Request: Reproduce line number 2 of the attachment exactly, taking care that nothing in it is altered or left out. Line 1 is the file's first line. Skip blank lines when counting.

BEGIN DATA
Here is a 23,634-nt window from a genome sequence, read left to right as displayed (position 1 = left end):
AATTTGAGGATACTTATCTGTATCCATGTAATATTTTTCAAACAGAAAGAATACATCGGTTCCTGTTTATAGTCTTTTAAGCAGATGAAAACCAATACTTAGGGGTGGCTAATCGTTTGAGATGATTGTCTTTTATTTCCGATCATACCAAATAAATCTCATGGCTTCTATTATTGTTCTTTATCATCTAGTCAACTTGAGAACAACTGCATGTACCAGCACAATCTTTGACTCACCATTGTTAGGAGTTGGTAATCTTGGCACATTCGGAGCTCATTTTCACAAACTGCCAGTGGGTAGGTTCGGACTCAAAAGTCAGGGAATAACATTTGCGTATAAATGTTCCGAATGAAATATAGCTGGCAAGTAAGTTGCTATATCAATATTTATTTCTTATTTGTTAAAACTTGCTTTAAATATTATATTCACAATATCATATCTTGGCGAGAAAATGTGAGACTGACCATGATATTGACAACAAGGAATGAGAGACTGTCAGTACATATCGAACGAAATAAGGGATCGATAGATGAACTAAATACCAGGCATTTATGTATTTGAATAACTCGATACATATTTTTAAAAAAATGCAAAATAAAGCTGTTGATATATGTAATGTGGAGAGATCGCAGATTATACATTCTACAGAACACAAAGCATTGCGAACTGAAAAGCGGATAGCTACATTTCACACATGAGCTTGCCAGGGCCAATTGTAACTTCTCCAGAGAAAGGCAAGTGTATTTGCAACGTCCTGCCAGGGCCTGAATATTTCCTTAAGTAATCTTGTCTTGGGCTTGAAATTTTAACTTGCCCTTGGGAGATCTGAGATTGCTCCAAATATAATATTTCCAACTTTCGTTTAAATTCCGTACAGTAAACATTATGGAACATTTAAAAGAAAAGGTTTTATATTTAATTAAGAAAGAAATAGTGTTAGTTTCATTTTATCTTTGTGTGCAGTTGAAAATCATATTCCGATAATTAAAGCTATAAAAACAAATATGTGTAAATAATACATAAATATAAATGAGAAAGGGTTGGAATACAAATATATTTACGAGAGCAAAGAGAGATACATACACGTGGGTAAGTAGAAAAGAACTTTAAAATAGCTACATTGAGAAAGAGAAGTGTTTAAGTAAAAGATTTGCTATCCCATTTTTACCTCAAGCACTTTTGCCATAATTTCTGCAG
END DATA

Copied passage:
AATTTGAGGATACTTATCTGTATCCATGTAATATTTTTCAAACAGAAAGAATACATCGGTTCCTGTTTATAGTCTTTTAAGCAGATGAAAACCAATACTTAGGGGTGGCTAATCGTTTGAGATGATTGTCTTTTATTTCCGATCATACCAAATAAATCTCATGGCTTCTATTATTGTTCTTTATCATCTAGTCAACTTGAGAACAACTGCATGTACCAGCACAATCTTTGACTCACCATTGTTAGGAGTTGGTAATCTTGGCACATTCGGAGCTCATTTTCACAAACTGCCAGTGGGTAGGTTCGGACTCAAAAGTCAGGGAATAACATTTGCGTATAAATGTTCCGAATGAAATATAGCTGGCAAGTAAGTTGCTATATCAATATTTATTTCTTATTTGTTAAAACTTGCTTTAAATATTATATTCACAATATCATATCTTGGCGAGAAAATGTGAGACTGACCATGATATTGACAACAAGGAATGAGAGACTGTCAGTACATATCGAACGAAATAAGGGATCGATAGATGAACTAAATACCAGGCATTTATGTATTTGAATAACTCGATACATATTTTTAAAAAAATGCAAAATAAAGCTGTTGATATATGTAATGTGGAGAGATCGCAGATTATACATTCTACAGAACACAAAGCATTGCGAACTGAAAAGCGGATAGCTACATTTCACACATGAGCTTGCCAGGGCCAATTGTAACTTCTCCAGAGAAAGGCAAGTGTATTTGCAACGTCCTGCCAGGGCCTGAATATTTCCTTAAGTAATCTTGTCTTGGGCTTGAAATTTTAACTTGCCCTTGGGAGATCTGAGATTGCTCCAAATATAATATTTCCAACTTTCGTTTAAATTCCGTACAGTAAACATTATGGAACATTTAAAAGAAAAGGTTTTATATTTAATTAAGAAAGAAATAGTGTTAGTTTCATTTTATCTTTGTGTGCAGTTGAAAATCATATTCCGATAATTAAAGCTATAAAAACAAATATGTGTAAATAATACATAAATATAAATGAGAAAGGGTTGGAATACAAATATATTTACGAGAGCAAAGAGAGATACATACACGTGGGTAAGTAGAAAAGAACTTTAAAATAGCTACATTGAGAAAGAGAAGTGTTTAAGTAAAAGATTTGCTATCCCATTTTTACCTCAAGCACTTTTGCCATAATTTCTGCAG